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Outsource magazine: thought-leadership and outsourcing strategy | July 25, 2017

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The outsourcing conundrum: why does success still appear so elusive? (Part 2)

The outsourcing conundrum: why does success still appear so elusive? (Part 2)
David Wyer

To read Part 1 of this article, click here.


What to make of all this? We could be forgiven for suggesting that a different approach is necessary not only in the consideration of what to make vs buy but also in how we buy and then importantly how we manage – an approach that is cognisant of the old Gartner maxim “don’t outsource what you can’t manage” (at least that’s how I remember it).

I guess I have a slight frustration with the current set of trends – contract lifecycle management, service integration and management, supplier relationship management to mention just three – in that they champion doing the things that we’ve always done (or known we should do) but doing them better and more coherently and I’m not convinced given our experience (and the evidence), that carrying on doing more of the same is going to massively improve things. At times it can feel like I’m reading astrology in that as long as we do all the right things and do them very well then good things will happen. It’s too generic.

Perhaps way back in the ’80s The Eagles had a point?

“Same dances in the same old shoes
You get too careful with the steps you choose
you don’t care about winning but you don’t want to lose
After the thrill is gone”

Could it be that as the world of outsourcing becomes increasingly complex it’s time to be more radical as Tim Cummins (IACCM) often suggests? To loosen some of the contractual constraints accepting that this will introduce risk (where there’s risk there’s opportunity?) and inevitably increase the focus on post-agreement management. But  a move towards perhaps something more radical will be beset with obstacles, it’s worth a look at Tim’s blog.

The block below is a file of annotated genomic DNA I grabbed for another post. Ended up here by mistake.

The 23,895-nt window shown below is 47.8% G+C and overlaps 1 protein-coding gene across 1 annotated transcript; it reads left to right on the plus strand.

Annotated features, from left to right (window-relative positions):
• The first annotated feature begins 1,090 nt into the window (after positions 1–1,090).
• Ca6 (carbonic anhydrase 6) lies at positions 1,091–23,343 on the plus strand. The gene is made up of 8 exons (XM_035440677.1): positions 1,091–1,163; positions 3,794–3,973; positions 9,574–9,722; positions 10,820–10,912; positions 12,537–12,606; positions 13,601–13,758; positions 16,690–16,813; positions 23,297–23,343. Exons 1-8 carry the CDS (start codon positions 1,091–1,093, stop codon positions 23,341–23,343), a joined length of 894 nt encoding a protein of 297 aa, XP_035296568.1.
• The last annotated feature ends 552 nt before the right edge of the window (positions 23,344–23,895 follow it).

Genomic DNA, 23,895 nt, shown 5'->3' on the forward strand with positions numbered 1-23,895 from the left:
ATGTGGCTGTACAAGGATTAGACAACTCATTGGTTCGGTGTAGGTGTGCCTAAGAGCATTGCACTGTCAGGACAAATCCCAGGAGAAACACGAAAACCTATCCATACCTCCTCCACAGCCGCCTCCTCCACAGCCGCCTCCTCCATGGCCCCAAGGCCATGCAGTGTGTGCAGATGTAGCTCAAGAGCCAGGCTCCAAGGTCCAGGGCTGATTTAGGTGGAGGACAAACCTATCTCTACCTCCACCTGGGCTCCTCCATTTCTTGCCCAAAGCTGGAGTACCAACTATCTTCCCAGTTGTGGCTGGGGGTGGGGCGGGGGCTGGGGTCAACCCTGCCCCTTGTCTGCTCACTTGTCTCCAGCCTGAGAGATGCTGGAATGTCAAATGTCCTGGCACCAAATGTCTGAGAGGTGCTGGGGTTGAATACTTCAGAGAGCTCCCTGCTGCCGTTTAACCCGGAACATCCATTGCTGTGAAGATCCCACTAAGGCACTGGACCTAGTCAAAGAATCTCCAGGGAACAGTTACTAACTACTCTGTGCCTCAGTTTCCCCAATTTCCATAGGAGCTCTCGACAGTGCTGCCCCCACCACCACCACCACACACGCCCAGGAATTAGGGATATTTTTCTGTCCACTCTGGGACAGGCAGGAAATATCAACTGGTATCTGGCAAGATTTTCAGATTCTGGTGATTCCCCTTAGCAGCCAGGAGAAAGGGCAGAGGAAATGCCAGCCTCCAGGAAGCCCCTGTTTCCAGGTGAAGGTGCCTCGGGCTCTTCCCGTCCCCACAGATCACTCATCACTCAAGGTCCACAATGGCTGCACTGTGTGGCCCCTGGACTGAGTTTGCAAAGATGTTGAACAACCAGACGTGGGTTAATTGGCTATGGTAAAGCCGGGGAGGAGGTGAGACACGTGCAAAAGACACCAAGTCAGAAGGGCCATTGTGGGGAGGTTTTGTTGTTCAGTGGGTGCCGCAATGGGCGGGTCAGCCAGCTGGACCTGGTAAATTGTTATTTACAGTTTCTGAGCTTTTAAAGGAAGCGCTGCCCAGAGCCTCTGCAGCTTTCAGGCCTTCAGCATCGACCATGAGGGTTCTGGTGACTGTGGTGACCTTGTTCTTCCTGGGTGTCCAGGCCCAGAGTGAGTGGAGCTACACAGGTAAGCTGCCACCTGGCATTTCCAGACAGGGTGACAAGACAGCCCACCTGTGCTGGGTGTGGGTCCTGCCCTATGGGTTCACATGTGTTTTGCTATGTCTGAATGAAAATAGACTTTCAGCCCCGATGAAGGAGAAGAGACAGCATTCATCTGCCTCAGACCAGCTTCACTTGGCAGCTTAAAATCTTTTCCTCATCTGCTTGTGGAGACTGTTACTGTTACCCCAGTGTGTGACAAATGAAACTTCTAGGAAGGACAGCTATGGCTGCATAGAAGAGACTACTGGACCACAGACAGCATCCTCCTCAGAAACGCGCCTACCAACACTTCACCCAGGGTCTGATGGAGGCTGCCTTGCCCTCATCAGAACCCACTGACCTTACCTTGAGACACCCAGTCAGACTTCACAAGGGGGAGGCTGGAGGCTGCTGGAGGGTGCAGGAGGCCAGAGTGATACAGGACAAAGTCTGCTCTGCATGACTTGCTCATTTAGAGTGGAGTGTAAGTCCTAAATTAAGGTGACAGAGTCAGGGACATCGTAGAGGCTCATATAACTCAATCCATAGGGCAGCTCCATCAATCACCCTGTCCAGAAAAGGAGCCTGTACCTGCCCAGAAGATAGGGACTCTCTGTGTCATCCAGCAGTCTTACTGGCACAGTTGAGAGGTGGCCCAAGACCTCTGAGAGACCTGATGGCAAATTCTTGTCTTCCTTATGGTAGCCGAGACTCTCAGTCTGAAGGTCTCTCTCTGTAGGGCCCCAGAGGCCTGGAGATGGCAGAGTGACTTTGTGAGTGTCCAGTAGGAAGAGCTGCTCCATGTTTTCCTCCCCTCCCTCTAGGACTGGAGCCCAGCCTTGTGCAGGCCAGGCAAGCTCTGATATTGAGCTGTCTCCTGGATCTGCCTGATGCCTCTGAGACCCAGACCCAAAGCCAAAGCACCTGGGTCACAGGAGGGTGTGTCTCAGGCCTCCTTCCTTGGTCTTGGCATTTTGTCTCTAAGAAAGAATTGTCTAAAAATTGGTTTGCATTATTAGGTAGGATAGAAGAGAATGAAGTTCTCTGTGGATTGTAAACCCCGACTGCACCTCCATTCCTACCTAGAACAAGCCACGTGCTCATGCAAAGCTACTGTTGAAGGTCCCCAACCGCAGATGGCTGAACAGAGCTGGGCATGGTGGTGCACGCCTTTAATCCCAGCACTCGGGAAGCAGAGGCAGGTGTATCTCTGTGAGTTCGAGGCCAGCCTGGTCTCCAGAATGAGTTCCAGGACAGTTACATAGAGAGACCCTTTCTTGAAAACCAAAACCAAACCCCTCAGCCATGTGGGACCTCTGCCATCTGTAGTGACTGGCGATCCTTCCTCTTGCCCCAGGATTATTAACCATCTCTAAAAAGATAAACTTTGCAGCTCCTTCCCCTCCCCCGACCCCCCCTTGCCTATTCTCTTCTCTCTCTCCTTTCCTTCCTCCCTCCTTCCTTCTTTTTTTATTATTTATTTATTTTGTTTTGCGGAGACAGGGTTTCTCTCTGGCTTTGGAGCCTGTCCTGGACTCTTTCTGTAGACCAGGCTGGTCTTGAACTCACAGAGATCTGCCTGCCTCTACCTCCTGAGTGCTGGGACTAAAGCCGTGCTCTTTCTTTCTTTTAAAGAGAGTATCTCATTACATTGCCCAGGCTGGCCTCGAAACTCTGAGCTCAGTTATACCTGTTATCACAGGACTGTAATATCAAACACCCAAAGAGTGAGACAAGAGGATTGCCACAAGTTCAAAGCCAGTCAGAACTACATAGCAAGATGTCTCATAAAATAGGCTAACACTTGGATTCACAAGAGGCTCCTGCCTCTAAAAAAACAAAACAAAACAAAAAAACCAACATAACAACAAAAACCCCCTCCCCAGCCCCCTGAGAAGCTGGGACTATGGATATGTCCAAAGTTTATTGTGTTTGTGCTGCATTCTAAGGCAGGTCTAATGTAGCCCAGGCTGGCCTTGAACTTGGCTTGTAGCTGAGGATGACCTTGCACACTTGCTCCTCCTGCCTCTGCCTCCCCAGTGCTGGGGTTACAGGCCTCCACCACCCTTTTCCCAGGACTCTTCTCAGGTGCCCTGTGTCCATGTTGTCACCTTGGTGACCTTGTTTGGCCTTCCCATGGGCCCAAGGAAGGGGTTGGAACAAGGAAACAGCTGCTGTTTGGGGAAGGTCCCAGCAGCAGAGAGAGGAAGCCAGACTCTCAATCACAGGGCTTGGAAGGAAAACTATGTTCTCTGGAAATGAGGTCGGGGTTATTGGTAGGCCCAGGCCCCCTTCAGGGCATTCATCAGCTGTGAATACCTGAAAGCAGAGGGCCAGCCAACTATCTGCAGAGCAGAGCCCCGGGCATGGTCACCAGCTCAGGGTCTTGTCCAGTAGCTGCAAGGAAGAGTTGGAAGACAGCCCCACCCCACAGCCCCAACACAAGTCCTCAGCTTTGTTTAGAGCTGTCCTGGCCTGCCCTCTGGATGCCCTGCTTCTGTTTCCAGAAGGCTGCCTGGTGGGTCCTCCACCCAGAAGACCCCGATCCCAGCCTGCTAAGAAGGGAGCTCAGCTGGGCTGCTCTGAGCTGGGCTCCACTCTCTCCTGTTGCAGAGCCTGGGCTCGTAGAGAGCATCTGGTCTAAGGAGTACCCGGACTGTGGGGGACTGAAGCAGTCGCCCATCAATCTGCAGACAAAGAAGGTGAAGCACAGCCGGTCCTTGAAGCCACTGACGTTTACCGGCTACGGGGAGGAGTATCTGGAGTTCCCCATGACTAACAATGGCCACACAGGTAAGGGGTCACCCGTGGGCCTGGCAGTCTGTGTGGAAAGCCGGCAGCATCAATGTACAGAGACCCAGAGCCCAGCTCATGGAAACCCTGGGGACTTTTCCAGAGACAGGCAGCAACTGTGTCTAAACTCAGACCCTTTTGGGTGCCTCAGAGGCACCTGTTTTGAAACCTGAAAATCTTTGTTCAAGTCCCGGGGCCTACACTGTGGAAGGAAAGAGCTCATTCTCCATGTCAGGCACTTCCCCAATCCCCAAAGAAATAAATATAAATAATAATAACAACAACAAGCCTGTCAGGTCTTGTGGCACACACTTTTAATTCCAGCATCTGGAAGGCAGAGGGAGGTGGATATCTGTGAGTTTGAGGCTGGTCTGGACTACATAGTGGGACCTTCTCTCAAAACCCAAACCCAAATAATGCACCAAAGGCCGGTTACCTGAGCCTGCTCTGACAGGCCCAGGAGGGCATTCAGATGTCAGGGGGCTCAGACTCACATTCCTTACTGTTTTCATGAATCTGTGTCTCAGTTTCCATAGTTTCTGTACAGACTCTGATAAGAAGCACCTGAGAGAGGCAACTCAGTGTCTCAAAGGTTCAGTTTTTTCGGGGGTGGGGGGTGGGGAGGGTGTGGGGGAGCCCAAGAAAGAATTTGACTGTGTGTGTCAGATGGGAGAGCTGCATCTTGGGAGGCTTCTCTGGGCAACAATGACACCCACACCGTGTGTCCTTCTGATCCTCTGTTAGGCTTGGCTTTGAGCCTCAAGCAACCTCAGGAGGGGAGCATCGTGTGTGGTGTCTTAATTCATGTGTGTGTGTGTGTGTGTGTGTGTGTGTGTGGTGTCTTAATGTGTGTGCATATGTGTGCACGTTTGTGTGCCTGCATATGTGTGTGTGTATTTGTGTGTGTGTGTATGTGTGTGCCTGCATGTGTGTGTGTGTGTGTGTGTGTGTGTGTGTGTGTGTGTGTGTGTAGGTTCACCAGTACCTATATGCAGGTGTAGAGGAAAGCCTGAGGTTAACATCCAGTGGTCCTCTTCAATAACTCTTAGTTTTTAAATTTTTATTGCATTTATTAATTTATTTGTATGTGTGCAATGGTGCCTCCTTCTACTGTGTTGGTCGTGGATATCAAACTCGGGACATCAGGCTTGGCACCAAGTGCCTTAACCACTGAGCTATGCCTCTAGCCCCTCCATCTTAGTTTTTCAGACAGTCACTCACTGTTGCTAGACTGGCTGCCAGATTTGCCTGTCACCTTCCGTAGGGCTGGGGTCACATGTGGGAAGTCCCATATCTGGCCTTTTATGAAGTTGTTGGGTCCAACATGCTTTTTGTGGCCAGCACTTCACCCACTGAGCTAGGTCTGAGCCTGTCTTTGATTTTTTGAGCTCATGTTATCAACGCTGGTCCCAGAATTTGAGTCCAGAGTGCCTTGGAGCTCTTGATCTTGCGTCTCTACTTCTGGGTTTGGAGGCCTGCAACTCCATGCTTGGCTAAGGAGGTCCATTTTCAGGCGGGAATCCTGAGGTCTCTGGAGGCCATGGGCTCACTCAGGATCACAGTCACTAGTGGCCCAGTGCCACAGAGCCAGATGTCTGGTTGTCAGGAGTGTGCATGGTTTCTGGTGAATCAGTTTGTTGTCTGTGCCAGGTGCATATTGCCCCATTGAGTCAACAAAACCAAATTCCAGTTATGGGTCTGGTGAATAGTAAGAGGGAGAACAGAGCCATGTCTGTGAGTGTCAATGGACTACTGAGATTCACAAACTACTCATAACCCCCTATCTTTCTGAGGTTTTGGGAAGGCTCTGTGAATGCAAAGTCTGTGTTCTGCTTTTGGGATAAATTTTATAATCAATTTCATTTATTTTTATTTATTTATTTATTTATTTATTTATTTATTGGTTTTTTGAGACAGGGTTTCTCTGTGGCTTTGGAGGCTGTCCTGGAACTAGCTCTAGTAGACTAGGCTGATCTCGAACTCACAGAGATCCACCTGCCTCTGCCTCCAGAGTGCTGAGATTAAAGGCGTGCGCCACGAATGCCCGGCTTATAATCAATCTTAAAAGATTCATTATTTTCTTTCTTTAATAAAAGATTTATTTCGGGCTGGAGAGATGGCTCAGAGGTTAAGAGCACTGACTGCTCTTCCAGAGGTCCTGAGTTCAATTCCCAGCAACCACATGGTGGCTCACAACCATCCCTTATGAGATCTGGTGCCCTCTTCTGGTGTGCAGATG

In addition to perhaps not being overly ambitious we need to understand the importance of managing the complexity of the deal we’ve decided on – whether a traditional outsource governance regime is appropriate or would that only act as a barrier between customers and suppliers – and in the manner that we’ve determined would be most appropriate (strategic, transactional, etc). Once we’ve done that we need to ensure we give sufficient empowerment and support to the role managing the supplier, and the manner in which they carry it out, to prevent disintegration of the account governance.

I also wonder whether those involved in managing outsourced services should be allowed, encouraged, incentivised to be entrepreneurial in their approach. What I mean here is not only managing and of course mitigating the risk of failure but also managing and spotting opportunities, being quick to build on and make the most of successes. After all if we were running multi-million pound businesses that’s the only way we’d stay in business. Here again, just about every white paper on supplier management talks about stresses, strains and failures and how through a variety of tools, processes and training we will be better equipped to cope. I see very little talking about using success as a way of maintaining the relationship or even identifying an opportunity that may lead to a successful outcome. We all know how much harder life becomes as our stakeholders increasingly lose sight of the original reason for selecting our suppliers and perhaps cannot see how the transformation/vision will be delivered. A guide to good practice contract management was published back in 2008 by the Cabinet Office and has recently formed the criteria by which many central government departments were judged when it came to managing contracts. Again, read through and you may well find yourself nodding along – it’s all good and logical and right.

I don’t think there’s one right way or one right method for managing contracts: it’s an amalgamation of many different things and it constantly changes and we have to adapt. I once made the mistake of likening it to squeezing a balloon that has some water in it: it’s very difficult to be certain you’ve grasped it without it changing shape and requiring you change your grip. Now back to that wager: I win.

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